How one considers these data alone? How one puts them into the context of existing evidence? What these data indicate for future approaches, if at all? Considered alone, they are pretty straight forward: no need to treat pre-CHT volumes as both PFS and OS were similar to post-CHT volumes as well as toxicity was lower in the latter group. They also indicated that with post-CHT volumes and no ENI, a number of more centrally located LN stations received incidental RT of ≥30 Gy, i.e., 2/3 of the prescribed dose to the visible T/N. When one considers these results in the context of observations, not the evidence, accumulated with the time, i.e., chronologically, they seem to perfectly support it. We moved from 2D to 3D and then 4D TRT as we have also moved Cobalts to Linacs and successfully implemented more powerful softwares in treatment planning and execution of TRT. We have moved from CXRs to CTs, finally and increasingly using PET-CTs. All these technological advances enabled us to be more precise in both what we see (anatomically and/or metabolically) and what we treat and document. Therefore, again, these trends are supported (some may say materialized) by this PRCT (22), seemingly first ever in this setting. Hu et al. (22) also open up new aspects in this setting by reporting for the first time the use of GTV-T in LD SCLC, investigation of which showed safety of using it with no increase of any out-of-field or marginal recurrence of the T component. What this study indicates for the future also seems “easy” to anticipate. The vast majority of practicing radiation oncologists and researchers will continue to use post-CHT volumes. This will additionally be supported by the fact that PET-CTs are becoming widely available worldwide for both diagnosis, staging, and treatment planning in these patients.
Question one may ask before closing this chapter is whether there would be a meaningful approach to use PET-CT-based adaptive planning after, e.g., 75% of the total planned TRT dose has been given using limited field TRT? If one believes in CT-based response to CHT (i.e., using post-CHT volumes), should it then believe even more to PET-CT volumes in the process of adaptive planning? If so, would then anticipated shrinking of the RT volumes during the RT course enable dose escalation as data points to excellent outcome if dose of 54 Gy, 1.5 Gy bid is given in both LD SCLC and ED SCLC (2,23).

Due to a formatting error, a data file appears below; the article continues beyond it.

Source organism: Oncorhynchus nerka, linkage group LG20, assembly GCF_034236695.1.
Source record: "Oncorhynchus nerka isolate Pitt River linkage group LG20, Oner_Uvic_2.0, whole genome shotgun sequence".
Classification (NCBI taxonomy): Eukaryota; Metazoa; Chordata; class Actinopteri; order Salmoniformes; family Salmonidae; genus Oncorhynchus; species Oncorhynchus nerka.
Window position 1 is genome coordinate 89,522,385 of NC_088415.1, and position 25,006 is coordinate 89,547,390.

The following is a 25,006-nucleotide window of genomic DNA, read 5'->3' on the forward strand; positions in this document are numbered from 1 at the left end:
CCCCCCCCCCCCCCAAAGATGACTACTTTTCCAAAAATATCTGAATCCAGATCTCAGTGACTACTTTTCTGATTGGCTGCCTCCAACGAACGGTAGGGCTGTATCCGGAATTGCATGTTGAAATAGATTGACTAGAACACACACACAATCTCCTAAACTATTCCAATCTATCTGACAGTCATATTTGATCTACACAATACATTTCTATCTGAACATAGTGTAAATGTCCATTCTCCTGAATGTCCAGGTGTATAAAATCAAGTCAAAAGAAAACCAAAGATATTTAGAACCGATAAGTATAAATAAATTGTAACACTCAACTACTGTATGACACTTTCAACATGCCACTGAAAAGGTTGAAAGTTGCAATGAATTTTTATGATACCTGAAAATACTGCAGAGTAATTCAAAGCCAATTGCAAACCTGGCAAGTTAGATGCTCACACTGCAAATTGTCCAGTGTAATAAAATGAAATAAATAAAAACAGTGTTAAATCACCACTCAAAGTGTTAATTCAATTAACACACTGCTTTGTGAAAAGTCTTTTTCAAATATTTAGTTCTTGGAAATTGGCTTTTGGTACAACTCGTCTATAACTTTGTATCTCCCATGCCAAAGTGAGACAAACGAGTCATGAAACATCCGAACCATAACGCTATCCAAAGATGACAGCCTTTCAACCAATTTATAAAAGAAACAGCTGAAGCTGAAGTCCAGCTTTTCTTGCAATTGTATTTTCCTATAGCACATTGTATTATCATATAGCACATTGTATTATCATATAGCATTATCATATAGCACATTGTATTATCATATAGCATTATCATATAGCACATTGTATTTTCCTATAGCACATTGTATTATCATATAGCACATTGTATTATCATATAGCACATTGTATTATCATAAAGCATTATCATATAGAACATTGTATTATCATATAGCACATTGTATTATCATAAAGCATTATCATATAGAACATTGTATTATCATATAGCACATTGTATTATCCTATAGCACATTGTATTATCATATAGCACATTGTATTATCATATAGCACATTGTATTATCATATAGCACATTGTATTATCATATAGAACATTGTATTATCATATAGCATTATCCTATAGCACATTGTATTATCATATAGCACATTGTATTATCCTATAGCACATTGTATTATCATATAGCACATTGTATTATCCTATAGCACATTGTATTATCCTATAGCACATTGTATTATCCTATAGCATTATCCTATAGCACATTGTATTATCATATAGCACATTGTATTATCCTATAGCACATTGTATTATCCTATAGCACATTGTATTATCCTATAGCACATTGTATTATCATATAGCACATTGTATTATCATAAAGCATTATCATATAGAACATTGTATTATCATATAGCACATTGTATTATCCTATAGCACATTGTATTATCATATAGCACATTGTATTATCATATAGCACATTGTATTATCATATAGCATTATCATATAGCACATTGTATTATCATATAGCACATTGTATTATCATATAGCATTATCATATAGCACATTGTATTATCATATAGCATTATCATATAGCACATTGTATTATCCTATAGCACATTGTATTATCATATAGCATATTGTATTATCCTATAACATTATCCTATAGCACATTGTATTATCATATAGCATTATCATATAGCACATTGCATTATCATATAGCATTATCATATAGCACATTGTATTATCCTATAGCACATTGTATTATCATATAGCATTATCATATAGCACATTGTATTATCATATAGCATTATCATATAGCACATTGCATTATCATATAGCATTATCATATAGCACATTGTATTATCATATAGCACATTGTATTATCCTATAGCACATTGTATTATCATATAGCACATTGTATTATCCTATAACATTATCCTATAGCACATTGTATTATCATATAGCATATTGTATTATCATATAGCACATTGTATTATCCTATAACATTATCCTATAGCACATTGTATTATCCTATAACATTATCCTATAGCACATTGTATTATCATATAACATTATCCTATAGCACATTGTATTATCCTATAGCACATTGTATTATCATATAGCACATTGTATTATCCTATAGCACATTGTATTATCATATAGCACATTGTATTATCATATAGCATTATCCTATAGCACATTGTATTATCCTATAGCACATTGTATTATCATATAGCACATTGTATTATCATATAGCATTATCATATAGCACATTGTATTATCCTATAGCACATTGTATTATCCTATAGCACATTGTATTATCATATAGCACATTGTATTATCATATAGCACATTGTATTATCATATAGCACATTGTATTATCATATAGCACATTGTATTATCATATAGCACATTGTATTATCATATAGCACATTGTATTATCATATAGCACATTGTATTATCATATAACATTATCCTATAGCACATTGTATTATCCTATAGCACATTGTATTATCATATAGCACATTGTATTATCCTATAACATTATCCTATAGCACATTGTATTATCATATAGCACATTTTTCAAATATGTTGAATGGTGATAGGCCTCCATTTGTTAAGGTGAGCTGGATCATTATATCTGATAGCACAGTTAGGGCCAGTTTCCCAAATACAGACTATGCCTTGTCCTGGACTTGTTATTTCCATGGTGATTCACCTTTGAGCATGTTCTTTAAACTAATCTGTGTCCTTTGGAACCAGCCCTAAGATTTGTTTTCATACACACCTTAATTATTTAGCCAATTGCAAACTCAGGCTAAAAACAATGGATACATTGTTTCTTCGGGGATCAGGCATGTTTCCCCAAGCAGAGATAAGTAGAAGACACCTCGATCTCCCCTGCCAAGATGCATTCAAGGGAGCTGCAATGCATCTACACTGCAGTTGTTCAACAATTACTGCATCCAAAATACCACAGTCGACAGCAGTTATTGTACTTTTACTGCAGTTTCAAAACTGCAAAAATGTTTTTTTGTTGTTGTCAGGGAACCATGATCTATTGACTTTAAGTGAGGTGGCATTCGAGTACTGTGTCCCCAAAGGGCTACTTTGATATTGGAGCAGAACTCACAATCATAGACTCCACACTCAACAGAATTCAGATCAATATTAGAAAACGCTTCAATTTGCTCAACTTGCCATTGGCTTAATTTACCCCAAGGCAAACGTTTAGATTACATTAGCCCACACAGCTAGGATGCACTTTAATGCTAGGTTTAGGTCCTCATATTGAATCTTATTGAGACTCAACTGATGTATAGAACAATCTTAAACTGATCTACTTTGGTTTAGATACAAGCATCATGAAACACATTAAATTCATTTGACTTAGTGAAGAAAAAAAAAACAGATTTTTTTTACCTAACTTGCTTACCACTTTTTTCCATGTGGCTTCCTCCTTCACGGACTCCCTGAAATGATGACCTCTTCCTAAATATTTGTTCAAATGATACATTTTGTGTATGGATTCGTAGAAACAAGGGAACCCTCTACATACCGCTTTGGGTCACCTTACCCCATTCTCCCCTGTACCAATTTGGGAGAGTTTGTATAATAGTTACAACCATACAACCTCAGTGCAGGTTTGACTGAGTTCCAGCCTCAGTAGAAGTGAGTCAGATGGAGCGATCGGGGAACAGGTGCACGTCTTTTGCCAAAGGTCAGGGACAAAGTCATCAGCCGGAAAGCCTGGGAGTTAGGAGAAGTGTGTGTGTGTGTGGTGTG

Like any other trial, this trial is not a perfect one. Take, for example, short follow up or the time period of almost 15 years needed to recruit the patients. To extend this, patients in pre-CHT arm did not have their CT simulation done pre-CHT which may have led to incorrect volume judging in these patients. Similarly, albeit on the other side, CT-simulation before induction CHT probably led, at least in some patients, to mismatch to second CT-simulation after induction CHT due to, if not frequent, then definitely occasional, patient weight loss, different Linac couch positioning and immobilization. Finally, as hotly debated in NSCLC (24,25) it should not be forgotten that incidental RT to several LN stations of ≥30 Gy could have eradicated microscopic deposits there.
Regardless of these, Hu et al. (22) should be commended for their elegant and important work that is pivotal in many aspects. They bring to us the issue that represents one of the most agonizing issues in the field of thoracic oncology when several aspects (technology and biology related) are grouped in the moment of the decision making in patients with LD SCLC. They may have shut some doors but opened new ones, challenging thoracic oncologists and clinical researchers to further optimize our treatment endeavors in the years to come.
Funding: This work was partially funded by the grants from the Serbian Ministry of Education, Science and Technological Development III41007, ON174028.
Conflicts of Interest: All authors have completed the ICMJE uniform disclosure form (available at http://dx.doi.org/10.21037/atm.2020.03.208). The authors have no conflicts of interest to declare.
Ethical Statement: The authors are accountable for all aspects of the work in ensuring that questions related to the accuracy or integrity of any part of the work are appropriately investigated and resolved.
Open Access Statement: This is an Open Access article distributed in accordance with the Creative Commons Attribution-NonCommercial-NoDerivs 4.0 International License (CC BY-NC-ND 4.0), which permits the non-commercial replication and distribution of the article with the strict proviso that no changes or edits are made and the original work is properly cited (including links to both the formal publication through the relevant DOI and the license). See: https://creativecommons.org/licenses/by-nc-nd/4.0/.